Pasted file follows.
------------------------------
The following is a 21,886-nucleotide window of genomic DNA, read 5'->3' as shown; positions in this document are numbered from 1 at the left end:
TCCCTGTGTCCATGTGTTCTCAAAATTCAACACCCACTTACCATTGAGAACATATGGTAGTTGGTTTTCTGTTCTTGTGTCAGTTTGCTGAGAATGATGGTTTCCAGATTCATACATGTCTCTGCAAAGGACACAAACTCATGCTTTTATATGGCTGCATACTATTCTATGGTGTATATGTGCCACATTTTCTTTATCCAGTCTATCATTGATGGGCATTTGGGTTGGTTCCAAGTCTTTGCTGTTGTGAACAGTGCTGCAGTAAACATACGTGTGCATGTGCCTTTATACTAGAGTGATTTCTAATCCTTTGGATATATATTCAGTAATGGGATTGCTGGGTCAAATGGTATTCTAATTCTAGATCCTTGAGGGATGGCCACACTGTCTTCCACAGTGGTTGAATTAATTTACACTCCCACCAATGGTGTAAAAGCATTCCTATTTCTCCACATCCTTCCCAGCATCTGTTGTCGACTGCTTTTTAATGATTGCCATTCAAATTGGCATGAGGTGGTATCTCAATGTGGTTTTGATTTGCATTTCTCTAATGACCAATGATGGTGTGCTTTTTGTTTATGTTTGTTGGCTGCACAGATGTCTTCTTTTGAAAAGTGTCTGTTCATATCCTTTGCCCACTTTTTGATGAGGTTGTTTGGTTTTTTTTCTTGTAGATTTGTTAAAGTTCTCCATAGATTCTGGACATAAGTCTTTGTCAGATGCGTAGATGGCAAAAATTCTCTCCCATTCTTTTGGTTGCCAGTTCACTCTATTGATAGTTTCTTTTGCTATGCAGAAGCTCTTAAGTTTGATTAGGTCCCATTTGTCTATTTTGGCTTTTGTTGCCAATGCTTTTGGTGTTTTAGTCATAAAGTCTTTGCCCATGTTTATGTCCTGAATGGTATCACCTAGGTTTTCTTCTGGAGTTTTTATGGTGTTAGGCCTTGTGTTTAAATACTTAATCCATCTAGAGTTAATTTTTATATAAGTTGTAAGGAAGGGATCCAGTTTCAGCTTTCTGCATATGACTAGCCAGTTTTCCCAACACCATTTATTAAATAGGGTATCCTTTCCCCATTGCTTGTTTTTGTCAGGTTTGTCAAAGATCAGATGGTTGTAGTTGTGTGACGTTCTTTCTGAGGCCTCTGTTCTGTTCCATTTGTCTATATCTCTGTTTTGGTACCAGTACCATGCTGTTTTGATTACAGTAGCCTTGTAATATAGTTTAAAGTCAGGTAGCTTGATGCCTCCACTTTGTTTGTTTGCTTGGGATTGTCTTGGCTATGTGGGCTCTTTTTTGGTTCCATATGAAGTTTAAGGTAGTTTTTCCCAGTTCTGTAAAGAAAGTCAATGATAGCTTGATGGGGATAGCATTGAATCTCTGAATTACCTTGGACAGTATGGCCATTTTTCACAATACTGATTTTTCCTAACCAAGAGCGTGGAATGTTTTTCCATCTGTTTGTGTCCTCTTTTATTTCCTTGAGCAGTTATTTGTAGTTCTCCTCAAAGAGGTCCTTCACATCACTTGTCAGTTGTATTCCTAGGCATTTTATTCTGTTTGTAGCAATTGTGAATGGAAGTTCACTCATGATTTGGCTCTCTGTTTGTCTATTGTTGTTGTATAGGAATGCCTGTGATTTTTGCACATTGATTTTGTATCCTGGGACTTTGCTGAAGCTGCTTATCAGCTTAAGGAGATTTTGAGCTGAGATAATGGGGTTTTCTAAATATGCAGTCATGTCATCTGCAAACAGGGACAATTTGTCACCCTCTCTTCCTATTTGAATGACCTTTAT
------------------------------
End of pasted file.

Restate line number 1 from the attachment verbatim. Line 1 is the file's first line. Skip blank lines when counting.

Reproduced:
The following is a 21,886-nucleotide window of genomic DNA, read 5'->3' as shown; positions in this document are numbered from 1 at the left end: